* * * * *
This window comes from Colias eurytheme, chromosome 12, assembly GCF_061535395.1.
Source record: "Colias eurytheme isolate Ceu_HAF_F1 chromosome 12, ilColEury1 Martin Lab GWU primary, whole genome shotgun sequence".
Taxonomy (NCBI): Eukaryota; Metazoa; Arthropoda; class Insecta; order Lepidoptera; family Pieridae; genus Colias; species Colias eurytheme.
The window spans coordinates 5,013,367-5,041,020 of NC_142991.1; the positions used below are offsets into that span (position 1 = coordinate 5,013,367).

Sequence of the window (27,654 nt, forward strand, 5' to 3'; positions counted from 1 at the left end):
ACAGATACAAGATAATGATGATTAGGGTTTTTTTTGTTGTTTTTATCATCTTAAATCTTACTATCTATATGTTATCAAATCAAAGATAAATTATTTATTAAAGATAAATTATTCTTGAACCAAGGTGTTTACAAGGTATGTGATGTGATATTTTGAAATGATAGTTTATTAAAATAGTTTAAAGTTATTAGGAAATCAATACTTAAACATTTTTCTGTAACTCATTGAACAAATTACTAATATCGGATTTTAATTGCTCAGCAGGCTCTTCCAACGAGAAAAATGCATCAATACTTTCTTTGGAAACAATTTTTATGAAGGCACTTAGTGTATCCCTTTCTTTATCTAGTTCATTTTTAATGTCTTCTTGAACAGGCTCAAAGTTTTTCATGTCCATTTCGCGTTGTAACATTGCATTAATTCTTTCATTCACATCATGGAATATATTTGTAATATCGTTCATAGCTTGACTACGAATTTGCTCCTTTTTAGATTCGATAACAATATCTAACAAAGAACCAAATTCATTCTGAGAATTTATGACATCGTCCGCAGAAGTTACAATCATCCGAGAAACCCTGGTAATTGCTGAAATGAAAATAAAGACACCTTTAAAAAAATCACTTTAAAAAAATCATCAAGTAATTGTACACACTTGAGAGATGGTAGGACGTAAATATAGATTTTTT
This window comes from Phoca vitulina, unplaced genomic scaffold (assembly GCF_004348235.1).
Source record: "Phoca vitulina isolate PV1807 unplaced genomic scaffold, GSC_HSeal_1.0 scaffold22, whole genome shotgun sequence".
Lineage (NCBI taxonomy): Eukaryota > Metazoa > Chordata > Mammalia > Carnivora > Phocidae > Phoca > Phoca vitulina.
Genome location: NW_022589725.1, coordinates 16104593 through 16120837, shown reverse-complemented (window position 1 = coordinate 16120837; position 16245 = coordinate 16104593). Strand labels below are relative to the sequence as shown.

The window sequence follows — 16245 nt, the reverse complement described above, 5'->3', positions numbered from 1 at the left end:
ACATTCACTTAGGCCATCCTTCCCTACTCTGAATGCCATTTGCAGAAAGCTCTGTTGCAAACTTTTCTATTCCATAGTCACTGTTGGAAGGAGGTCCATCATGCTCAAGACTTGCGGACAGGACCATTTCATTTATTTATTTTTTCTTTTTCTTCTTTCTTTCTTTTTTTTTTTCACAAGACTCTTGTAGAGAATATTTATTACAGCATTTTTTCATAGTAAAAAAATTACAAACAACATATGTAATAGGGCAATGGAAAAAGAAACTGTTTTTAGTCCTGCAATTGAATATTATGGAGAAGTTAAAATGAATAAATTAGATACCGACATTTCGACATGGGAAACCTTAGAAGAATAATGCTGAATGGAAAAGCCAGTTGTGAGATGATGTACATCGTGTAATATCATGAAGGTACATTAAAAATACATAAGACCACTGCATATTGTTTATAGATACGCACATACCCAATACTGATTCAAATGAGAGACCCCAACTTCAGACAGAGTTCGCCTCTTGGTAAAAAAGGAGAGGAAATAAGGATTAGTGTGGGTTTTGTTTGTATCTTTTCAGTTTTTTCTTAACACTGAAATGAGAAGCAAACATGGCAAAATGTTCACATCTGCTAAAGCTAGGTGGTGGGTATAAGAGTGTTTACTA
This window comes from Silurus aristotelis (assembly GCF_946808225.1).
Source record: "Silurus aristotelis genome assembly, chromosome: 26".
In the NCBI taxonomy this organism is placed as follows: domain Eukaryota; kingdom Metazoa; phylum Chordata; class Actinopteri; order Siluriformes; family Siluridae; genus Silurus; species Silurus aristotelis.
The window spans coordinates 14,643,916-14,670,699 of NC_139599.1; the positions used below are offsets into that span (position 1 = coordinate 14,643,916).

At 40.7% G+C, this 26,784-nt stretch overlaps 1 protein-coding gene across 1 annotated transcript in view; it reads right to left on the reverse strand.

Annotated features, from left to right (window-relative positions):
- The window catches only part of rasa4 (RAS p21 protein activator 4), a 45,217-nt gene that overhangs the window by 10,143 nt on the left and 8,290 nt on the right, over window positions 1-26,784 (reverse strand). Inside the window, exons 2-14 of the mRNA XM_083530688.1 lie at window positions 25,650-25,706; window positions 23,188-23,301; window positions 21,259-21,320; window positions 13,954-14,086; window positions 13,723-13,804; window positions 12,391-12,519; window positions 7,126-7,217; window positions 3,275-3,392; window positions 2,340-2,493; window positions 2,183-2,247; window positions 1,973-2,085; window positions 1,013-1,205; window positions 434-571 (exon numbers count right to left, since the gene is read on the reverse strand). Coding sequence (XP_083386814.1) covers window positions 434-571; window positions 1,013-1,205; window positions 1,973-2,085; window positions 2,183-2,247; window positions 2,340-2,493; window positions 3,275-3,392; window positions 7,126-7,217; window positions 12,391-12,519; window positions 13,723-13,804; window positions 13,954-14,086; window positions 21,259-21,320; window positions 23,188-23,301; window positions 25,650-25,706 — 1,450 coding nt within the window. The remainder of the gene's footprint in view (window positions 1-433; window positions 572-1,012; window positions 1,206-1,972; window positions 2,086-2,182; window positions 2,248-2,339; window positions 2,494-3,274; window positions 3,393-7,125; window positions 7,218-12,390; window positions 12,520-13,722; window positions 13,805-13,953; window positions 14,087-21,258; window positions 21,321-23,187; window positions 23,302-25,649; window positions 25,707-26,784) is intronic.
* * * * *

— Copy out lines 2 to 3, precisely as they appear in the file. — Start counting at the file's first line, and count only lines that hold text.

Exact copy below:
Source record: "Colias eurytheme isolate Ceu_HAF_F1 chromosome 12, ilColEury1 Martin Lab GWU primary, whole genome shotgun sequence".
Taxonomy (NCBI): Eukaryota; Metazoa; Arthropoda; class Insecta; order Lepidoptera; family Pieridae; genus Colias; species Colias eurytheme.